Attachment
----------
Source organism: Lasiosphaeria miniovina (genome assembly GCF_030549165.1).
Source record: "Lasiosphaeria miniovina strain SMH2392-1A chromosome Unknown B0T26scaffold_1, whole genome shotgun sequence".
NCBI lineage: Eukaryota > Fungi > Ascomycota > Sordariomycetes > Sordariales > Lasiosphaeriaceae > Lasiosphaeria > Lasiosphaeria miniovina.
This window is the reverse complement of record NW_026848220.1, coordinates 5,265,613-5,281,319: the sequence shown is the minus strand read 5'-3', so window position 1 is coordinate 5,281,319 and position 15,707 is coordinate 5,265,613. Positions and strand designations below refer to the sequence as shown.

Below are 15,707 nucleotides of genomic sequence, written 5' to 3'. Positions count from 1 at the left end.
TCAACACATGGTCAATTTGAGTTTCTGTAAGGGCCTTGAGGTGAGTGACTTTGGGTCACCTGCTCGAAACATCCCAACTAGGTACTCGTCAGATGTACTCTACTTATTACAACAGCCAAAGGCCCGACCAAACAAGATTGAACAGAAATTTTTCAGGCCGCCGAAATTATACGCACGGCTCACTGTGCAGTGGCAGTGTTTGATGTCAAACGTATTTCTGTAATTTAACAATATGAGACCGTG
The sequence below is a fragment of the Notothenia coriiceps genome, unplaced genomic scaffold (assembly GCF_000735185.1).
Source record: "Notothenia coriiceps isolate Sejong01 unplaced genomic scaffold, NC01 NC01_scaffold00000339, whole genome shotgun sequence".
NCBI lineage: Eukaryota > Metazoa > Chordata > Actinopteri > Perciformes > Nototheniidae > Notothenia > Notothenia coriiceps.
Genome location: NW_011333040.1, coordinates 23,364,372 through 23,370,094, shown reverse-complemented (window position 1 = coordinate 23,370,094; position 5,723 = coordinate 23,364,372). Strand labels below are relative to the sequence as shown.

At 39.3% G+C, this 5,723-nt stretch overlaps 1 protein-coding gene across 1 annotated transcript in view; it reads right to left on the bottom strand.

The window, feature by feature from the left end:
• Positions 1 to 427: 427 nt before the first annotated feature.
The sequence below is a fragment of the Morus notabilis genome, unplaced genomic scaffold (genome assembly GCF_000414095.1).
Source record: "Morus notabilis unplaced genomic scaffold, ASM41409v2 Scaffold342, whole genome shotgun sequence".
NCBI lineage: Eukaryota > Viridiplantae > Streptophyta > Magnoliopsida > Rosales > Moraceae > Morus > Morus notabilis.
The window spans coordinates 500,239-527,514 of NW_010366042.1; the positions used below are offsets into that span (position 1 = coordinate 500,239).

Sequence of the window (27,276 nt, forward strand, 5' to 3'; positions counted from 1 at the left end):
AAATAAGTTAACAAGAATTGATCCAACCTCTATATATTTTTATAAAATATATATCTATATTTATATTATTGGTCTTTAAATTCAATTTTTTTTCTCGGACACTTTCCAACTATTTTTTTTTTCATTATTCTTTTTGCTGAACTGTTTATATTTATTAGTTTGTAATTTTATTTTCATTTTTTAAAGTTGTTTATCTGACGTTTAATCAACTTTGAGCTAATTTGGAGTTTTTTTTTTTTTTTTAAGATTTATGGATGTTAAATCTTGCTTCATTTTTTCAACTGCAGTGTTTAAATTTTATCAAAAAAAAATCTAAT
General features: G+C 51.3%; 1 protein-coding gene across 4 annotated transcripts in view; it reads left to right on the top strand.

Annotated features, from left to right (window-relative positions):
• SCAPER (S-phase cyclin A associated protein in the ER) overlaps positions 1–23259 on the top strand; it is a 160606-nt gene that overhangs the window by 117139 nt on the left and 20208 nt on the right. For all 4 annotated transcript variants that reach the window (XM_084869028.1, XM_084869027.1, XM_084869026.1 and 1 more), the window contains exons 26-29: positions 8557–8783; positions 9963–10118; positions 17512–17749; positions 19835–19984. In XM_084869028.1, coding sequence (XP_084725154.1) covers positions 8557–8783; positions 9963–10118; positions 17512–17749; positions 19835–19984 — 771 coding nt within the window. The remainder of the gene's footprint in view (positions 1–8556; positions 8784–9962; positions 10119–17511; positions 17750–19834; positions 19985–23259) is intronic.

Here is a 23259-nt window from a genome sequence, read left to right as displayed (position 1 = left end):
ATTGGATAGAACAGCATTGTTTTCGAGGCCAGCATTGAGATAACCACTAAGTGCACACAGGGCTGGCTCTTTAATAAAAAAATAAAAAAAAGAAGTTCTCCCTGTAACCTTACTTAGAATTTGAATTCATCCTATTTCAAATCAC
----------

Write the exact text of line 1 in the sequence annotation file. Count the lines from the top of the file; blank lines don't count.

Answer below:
Source organism: Lasiosphaeria miniovina (genome assembly GCF_030549165.1).